Unites States of America v. Apple, Inc. et al

Filing 111

SUPPLEMENTAL REPLY MEMORANDUM OF LAW in Support re: 88 MOTION for Entry of Judgment under Rule 54(b) and §15 U.S.C. 16(b)-(h).. Document filed by Unites States of America. (Buterman, Lawrence)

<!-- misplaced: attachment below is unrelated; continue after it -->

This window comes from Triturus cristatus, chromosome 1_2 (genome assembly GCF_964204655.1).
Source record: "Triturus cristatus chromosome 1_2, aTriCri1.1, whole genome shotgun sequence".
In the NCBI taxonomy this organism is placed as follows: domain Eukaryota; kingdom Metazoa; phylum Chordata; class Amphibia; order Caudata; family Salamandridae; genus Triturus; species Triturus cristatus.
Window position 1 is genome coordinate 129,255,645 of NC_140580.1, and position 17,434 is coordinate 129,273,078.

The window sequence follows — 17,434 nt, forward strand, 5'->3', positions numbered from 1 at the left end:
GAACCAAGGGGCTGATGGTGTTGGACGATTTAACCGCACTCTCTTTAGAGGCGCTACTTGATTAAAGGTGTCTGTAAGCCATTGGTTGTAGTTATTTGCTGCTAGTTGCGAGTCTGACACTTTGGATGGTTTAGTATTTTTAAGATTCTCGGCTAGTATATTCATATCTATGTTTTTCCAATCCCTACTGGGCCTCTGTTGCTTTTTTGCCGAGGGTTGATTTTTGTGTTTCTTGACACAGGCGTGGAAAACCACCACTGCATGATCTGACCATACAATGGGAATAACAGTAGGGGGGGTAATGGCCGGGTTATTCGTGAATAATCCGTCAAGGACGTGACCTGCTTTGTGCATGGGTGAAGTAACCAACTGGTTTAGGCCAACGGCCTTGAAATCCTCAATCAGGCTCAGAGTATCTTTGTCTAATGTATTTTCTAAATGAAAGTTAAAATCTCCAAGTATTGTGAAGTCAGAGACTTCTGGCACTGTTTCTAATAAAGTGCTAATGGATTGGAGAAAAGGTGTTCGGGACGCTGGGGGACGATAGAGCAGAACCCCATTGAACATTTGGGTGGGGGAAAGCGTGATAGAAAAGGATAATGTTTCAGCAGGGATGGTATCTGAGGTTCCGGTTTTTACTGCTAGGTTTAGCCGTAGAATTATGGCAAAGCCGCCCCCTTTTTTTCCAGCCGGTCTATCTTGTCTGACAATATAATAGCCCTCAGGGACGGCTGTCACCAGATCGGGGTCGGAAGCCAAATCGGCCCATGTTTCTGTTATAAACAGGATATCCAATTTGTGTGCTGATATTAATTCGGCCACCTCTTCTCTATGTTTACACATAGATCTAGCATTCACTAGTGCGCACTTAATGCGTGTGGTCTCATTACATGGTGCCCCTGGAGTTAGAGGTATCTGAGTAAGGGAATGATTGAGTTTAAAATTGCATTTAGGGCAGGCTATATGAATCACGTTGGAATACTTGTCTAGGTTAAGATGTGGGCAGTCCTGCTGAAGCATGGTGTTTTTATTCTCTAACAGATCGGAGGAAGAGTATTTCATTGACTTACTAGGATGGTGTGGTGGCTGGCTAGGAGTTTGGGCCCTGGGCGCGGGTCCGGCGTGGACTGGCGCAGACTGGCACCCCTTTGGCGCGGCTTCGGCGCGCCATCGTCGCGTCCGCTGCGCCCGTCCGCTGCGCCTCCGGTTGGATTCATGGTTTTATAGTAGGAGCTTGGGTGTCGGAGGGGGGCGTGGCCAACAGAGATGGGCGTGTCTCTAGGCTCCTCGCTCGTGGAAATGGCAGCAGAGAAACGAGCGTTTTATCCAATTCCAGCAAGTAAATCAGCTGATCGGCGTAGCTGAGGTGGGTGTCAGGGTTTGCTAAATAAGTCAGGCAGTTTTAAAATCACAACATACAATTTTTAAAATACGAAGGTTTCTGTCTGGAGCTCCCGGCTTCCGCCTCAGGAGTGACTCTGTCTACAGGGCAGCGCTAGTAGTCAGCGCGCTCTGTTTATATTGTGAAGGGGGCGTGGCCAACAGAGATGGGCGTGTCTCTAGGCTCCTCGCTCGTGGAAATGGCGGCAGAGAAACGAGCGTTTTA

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  UNITED STATES DISTRICT COURT FOR THE SOUTHERN DISTRICT OF NEW YORK __________________________________________ ) UNITED STATES OF AMERICA, ) ) Plaintiff, ) ) v. ) ) APPLE, INC., ) Civil Action No. 12-CV-2826 (DLC) HACHETTE BOOK GROUP, INC., ) HARPERCOLLINS PUBLISHERS L.L.C., ) VERLAGSGRUPPE GEORG VON ) HOLTZBRINCK GMBH, ) HOLTZBRINCK PUBLISHERS, LLC ) d/b/a MACMILLAN, ) THE PENGUIN GROUP, ) A DIVISION OF PEARSON PLC, ) PENGUIN GROUP (USA), INC., and ) SIMON & SCHUSTER, INC., ) ) Defendants. ) __________________________________________) SUPPLEMENTAL REPLY MEMORANDUM IN SUPPORT OF THE UNITED STATES’ MOTION FOR ENTRY OF FINAL JUDGMENT       The United States of America respectfully submits this supplemental reply memorandum in order to address the amicus submissions of the Authors Guild and Mr. Bob Kohn. I. THE AUTHORS GUILD The Authors Guild opposes entry of the proposed Final Judgment because it believes that the settlement will result in a return to low-cost pricing for e-books that “will drive trade out of traditional bookstores and into the proprietary world of the Kindle.” The Authors Guild (Docket No. 101-1) at 2. The Authors Guild suggests that this result is “destructive” because traditional booksellers serve as “critical showrooms for work done by new or lesser-known authors and for entire categories of books, such as children’s picture books.” Id. at 2-3. This essentially is the same argument the Authors Guild made in its public comment. See The Authors Guild (ATC0214) at 1-2. The Authors Guild’s concern that Amazon’s e-book discounting will harm print book distribution is nothing new. As set forth in the Complaint, it was the publishers’ fears of the effect that Amazon’s low prices would have on their traditional business model that motivated the publishers’ price-fixing conspiracy. See Compl. (Docket No. 1) ¶ 4. But just as fear of competition is not a defense to price fixing, see U.S. Response (Docket No. 81) at 22-23; U.S. Reply (Docket No. 105) at 1-2, it also has no place in determining whether a government consent decree is in the “public interest.” To hold otherwise would allow Tunney Act proceedings to be a vehicle for inhibiting the very conduct that the antitrust laws are meant to encourage, and thereby “turn the Sherman Act on its head.” Wallace v. Int’l Bus. Machs. Corp., 467 F.3d 1104, 1107 (7th Cir. 2006) (“[T]he goal of antitrust law is to use rivalry to keep prices low for consumers’ benefit.”). 1     The cases cited by the Authors Guild do not suggest a different result. In both Microsoft and SBC Communications, courts declined to make any changes to government decrees, despite third-party speculations about anticompetitive conduct in other markets. In Microsoft, the court flatly rejected amici concerns that the decree was insufficient because it failed to end other practices that amici — not the government — concluded were anticompetitive. United States v. Microsoft Corp., 56 F.3d 1448, 1455, 1459 (D.C. Cir. 1995). And in SBC Communications, the court, relying on Microsoft, made clear that it “cannot reject the proposed settlements merely because the government failed to address antitrust issues not raised in its complaints.”1 United States v. SBC Commc’ns, Inc., 489 F. Supp. 2d 1, 17 (D.D.C. 2007). In short, the Authors Guild offers no authority for its insistence that the Court undertake an assessment of the entire “literary marketplace” before it determines that undoing the effects of price collusion in the sale of ebooks is in the public interest. II. BOB KOHN Mr. Kohn’s submission (Docket No. 110) is largely focused on (1) criticizing the merits of the United States’ Complaint and (2) expressing frustration with the Court’s Order that amicus filings be limited to five pages. Mr. Kohn’s assertion that “if the government’s conclusions are not reasonable, the Court cannot hold the settlement to be in the public interest,” Kohn at 5, is just his way of saying the United States has to prove its case before it can settle it. But it is well                                                         1 The Authors Guild alternatively suggests that the Court can consider the effects of the settlement on the entire literary market because “the limited nature of the complaint makes a mockery of judicial power.” Authors Guild at 3 (quoting SBC Commc’ns, 489 F. Supp. 2d at 13). But the “mockery standard” applies only where a complaint and proposed settlement are gerrymandered beyond reason, e.g., focused on the impact of a violation on “a single household residence, but none other in the entire country.” SBC Commc’ns, 489 F. Supp. 2d at 13. That obviously is not the case here. 2     established that the United States “need not prove its underlying allegations in a Tunney Act proceeding.” SBC Commc’ns, 489 F. Supp. 2d at 20; see also U.S. Response at 6-8. Mr. Kohn’s view of the world “would fatally undermine the practice of settling cases and would violate the intent of the Tunney Act.”2 SBC Commc’ns, 489 F. Supp. 2d at 20. CONCLUSION For the reasons set forth in this Memorandum, the United States’ Reply, and the United States’ Response to Comments, the United States respectfully requests that the Court enter the proposed Final Judgment without further hearing.                                                         2 Mr. Kohn is well wide of the mark in asserting that FTC v. Indiana Federation of Dentists, 476 U.S. 447 (1986) stands for the proposition that horizontal price fixing is permitted where there is a countervailing pro-competitive virtue. See Kohn at 2. Indiana Federation of Dentists addressed whether an agreement among dentists not to submit x-rays to insurers was subject to Rule of Reason analysis. 476 U.S. at 457-58. The Court held that while the agreement was not horizontal conduct subject to per se condemnation, “no elaborate industry analysis is required to demonstrate the anticompetitive character of such an agreement.” Id. at 459 (citation omitted). Here, the claim is horizontal price-fixing, which the Supreme Court has “consistently and without deviation” viewed as unlawful per se under the Sherman Act, such that “no showing of so-called competitive abuses or evils which those agreements were designed to eliminate or alleviate may be interposed as a defense.” United States v. Socony-Vacuum Oil Co., 310 U.S. 150, 218 (1940). 3     Dated: September 5, 2012 Respectfully submitted, /s/ Mark W. Ryan Mark W. Ryan Stephanie A. Fleming Lawrence E. Buterman Laura B. Collins United States Department of Justice Antitrust Division 450 Fifth Street, N.W., Suite 4000 Washington, DC 20530 (202) 532-4753 Mark.W.Ryan@usdoj.gov Attorneys for Plaintiff United States of America 4     CERTIFICATE OF SERVICE I, Lawrence Edward Buterman, hereby certify that on September 5, 2012, I caused a copy of the Supplemental Reply Memorandum in Support of the United States’ Motion for Entry of Final Judgment to be served by the Electronic Case Filing System on all parties to this action. Copies also were served electronically on the following individuals: Jan Friedman Levien (Constantine) jconstantine@authorsguild.org Paul D. Aiken paiken@authorsguild.org Bob Kohn 140 E. 28th Street New York, NY 10016 (408) 602-5646 bob@bobkohn.com The Authors Guild, Inc. 31 East 32nd Street, 7th Floor New York, NY 10016-5509 Additionally, courtesy copies were provided electronically to the following individuals: For the State of Connecticut: W. Joseph Nielsen Assistant Attorney General Antitrust Division Office of the Attorney General 55 Elm Street Hartford, CT 06106 (860) 808-5040 Joseph.Nielsen@ct.gov For the State of Texas: Gabriel R. Gervey Assistant Attorney General Antitrust Division Office of the Attorney General of Texas 300 W. 15th Street Austin, TX 78701 (512) 463-1262 gabriel.gervey@oag.state.tx.us For the Private Plaintiffs: Jeff D. Friedman Hagens Berman 715 Hearst Ave., Suite 202 Berkeley, CA 94710 (510) 725-3000 jefff@hbsslaw.com /s/ Lawrence Edward Buterman Lawrence Edward Buterman United States Department of Justice 450 Fifth Street, N.W., Suite 4000 Washington, DC 20530 (202) 532-4575 lawrence.buterman@usdoj.gov Attorney for Plaintiff United States of America 5